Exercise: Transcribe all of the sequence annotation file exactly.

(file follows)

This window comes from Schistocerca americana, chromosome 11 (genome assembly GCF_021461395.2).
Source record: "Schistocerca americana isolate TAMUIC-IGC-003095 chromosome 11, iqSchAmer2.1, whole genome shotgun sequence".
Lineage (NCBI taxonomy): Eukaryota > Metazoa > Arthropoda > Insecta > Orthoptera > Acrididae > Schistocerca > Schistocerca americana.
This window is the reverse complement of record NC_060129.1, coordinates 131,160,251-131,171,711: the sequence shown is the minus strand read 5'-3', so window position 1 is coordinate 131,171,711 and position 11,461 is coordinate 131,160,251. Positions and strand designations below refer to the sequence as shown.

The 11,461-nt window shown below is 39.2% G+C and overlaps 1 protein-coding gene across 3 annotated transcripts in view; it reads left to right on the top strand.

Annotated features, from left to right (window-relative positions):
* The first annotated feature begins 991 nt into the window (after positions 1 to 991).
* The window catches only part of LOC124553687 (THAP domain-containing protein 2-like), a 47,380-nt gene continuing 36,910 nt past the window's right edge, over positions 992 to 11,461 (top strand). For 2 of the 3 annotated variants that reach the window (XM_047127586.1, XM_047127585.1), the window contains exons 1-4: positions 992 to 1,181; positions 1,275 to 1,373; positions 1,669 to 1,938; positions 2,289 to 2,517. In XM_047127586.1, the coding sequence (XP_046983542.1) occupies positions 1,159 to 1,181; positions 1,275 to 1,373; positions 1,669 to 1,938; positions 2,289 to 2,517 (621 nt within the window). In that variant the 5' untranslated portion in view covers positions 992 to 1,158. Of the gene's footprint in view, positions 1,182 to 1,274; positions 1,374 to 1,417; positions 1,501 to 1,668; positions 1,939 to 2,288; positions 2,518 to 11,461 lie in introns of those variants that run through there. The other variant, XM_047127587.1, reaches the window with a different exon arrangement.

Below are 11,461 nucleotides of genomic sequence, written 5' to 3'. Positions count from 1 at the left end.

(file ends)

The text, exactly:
This window comes from Schistocerca americana, chromosome 11 (genome assembly GCF_021461395.2).
Source record: "Schistocerca americana isolate TAMUIC-IGC-003095 chromosome 11, iqSchAmer2.1, whole genome shotgun sequence".
Lineage (NCBI taxonomy): Eukaryota > Metazoa > Arthropoda > Insecta > Orthoptera > Acrididae > Schistocerca > Schistocerca americana.
This window is the reverse complement of record NC_060129.1, coordinates 131,160,251-131,171,711: the sequence shown is the minus strand read 5'-3', so window position 1 is coordinate 131,171,711 and position 11,461 is coordinate 131,160,251. Positions and strand designations below refer to the sequence as shown.

The 11,461-nt window shown below is 39.2% G+C and overlaps 1 protein-coding gene across 3 annotated transcripts in view; it reads left to right on the top strand.

Annotated features, from left to right (window-relative positions):
* The first annotated feature begins 991 nt into the window (after positions 1 to 991).
* The window catches only part of LOC124553687 (THAP domain-containing protein 2-like), a 47,380-nt gene continuing 36,910 nt past the window's right edge, over positions 992 to 11,461 (top strand). For 2 of the 3 annotated variants that reach the window (XM_047127586.1, XM_047127585.1), the window contains exons 1-4: positions 992 to 1,181; positions 1,275 to 1,373; positions 1,669 to 1,938; positions 2,289 to 2,517. In XM_047127586.1, the coding sequence (XP_046983542.1) occupies positions 1,159 to 1,181; positions 1,275 to 1,373; positions 1,669 to 1,938; positions 2,289 to 2,517 (621 nt within the window). In that variant the 5' untranslated portion in view covers positions 992 to 1,158. Of the gene's footprint in view, positions 1,182 to 1,274; positions 1,374 to 1,417; positions 1,501 to 1,668; positions 1,939 to 2,288; positions 2,518 to 11,461 lie in introns of those variants that run through there. The other variant, XM_047127587.1, reaches the window with a different exon arrangement.

Below are 11,461 nucleotides of genomic sequence, written 5' to 3'. Positions count from 1 at the left end.